1. Amendment to Broker Reporting. Code Section 6045 deals with reporting requirements imposed on brokers to the IRS. Brokers are required to report the gross proceeds from transactions in which they are involved to both the taxpayer and the IRS. The reporting is made on Form 1099-B, “Proceeds From Broker and Barter Exchange Transactions.” The definition of broker is very broad under Code Section 6045, and includes a dealer, a barter exchange and any person acting as a middleman. If the item subject to reporting is a “covered security,” the broker must report the customer’s adjusted basis in such security and whether any gain or loss with respect to such security is long-term or short-term. Covered securities are further defined to include “specified securities.” These include stocks, bonds, commodities and any financial instruments with respect to which the Secretary of the Treasury determines that adjusted basis reporting is appropriate.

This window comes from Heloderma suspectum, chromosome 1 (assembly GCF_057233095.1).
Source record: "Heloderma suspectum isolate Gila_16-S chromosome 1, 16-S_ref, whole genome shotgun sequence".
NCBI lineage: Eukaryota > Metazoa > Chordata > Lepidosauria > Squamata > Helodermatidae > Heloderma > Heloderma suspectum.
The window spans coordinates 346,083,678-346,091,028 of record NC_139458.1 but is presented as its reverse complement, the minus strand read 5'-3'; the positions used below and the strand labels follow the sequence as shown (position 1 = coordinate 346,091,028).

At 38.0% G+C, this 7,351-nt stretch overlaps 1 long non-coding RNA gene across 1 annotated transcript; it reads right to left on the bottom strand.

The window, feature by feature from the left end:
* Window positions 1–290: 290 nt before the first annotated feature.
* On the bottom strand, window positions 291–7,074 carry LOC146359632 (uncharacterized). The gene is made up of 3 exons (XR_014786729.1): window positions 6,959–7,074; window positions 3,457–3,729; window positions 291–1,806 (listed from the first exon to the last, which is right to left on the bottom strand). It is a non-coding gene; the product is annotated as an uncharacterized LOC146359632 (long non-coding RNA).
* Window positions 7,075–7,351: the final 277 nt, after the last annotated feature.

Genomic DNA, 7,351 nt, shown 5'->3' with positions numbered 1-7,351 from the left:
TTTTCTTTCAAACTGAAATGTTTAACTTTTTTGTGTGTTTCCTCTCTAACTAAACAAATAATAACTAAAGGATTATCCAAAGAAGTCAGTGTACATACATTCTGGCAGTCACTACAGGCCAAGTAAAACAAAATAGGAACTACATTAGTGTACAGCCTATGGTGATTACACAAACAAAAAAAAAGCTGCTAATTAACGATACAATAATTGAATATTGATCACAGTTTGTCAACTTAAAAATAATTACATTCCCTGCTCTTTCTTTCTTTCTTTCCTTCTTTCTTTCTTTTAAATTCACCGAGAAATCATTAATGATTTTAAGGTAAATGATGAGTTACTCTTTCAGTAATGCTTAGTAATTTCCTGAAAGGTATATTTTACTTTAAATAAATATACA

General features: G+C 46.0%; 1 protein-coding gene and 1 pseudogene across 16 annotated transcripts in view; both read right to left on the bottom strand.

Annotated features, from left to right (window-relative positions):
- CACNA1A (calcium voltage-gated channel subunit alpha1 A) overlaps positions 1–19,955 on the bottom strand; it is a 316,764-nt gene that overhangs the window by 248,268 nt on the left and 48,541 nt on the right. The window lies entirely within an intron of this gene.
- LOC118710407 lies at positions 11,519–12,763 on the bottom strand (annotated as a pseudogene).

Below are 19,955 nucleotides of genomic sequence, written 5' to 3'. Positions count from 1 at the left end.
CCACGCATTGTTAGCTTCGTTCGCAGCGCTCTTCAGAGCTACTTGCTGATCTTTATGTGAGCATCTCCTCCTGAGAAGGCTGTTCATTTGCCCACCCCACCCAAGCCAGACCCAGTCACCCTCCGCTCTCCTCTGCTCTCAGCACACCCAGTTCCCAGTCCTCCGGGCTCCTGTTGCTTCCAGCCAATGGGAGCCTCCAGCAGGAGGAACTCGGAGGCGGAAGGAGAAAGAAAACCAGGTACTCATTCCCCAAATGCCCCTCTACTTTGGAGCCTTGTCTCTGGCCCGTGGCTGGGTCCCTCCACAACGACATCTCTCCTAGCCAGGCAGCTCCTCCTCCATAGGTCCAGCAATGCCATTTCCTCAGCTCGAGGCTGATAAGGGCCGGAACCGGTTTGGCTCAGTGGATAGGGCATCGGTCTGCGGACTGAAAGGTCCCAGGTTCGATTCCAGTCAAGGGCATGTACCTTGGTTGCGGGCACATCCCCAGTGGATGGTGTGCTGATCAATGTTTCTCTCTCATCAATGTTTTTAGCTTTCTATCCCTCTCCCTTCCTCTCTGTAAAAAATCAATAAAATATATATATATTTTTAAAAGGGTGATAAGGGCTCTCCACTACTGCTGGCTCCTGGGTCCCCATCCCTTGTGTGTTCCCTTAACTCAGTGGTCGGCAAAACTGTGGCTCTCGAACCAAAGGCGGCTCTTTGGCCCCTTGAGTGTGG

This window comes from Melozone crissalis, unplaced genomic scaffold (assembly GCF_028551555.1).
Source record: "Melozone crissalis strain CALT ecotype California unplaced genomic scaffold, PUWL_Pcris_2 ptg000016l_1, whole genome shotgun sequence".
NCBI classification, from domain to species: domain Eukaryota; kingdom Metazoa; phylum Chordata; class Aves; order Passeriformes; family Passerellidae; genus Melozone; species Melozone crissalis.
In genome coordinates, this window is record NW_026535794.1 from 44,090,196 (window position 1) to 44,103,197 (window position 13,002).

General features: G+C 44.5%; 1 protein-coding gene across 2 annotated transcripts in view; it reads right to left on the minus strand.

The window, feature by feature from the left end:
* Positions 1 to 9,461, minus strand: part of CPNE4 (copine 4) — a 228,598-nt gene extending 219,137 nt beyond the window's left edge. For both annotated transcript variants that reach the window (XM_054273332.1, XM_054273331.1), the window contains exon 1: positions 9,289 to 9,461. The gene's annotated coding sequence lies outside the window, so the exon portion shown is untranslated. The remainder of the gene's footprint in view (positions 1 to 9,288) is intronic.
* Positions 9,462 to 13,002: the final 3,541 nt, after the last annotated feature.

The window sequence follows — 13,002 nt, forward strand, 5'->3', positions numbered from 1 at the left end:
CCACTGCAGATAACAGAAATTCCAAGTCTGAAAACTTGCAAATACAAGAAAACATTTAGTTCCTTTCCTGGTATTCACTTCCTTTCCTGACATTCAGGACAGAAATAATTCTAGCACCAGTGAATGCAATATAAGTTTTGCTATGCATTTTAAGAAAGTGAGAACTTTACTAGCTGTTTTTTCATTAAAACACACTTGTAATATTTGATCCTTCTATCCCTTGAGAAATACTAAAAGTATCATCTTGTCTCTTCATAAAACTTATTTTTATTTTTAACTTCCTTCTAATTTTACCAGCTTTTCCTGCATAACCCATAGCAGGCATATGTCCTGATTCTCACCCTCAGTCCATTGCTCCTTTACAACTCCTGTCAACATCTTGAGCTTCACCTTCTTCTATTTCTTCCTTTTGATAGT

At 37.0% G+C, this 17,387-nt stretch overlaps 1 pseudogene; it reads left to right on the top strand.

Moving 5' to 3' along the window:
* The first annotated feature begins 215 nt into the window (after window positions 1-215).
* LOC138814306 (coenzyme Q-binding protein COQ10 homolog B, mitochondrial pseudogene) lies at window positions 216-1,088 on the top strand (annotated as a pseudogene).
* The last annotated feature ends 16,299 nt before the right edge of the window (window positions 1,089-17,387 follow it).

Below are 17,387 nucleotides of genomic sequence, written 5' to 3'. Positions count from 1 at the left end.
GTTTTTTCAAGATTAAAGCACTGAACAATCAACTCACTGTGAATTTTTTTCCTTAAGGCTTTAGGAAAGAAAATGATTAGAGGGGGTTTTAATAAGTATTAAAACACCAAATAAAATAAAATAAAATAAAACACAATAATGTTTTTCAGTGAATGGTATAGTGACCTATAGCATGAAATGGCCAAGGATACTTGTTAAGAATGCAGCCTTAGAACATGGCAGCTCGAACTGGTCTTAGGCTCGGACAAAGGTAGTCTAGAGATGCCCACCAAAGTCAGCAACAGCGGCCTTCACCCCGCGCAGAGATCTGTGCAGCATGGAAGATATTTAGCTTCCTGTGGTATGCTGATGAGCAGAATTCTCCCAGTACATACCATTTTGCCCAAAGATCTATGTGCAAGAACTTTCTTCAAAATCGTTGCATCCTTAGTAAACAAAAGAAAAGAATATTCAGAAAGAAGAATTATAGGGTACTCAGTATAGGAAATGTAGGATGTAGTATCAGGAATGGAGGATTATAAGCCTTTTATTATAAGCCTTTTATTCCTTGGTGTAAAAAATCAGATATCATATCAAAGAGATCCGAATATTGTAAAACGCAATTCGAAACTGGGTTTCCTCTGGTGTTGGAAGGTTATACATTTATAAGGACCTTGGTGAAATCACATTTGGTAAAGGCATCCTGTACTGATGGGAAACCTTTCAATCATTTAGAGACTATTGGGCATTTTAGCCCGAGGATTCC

The purpose of reporting under this provision is to allow the IRS to cross-check the information filed by the broker with the information filed by the taxpayer. The failure to report or the failure to provide the statements to the named taxpayer may subject the broker to penalties of up to $3 million a year, or more, if the failure is due to the intentional disregard of filing requirements. Willful failure to file is a misdemeanor.

The BIL makes two significant changes to Code Section 6045. First, the BIL modifies the definition of broker to include “any person who (for consideration) is responsible for regularly providing any service effectuating transfers of digital assets on behalf of another person.” The use of the phrase “on behalf another person” is perplexing because the broker already includes a “middleman” concept. On its face, the updated provision would require miners, software developers, transaction validators and node operators to provide the required information as such parties provide services in connection with crypto transactions.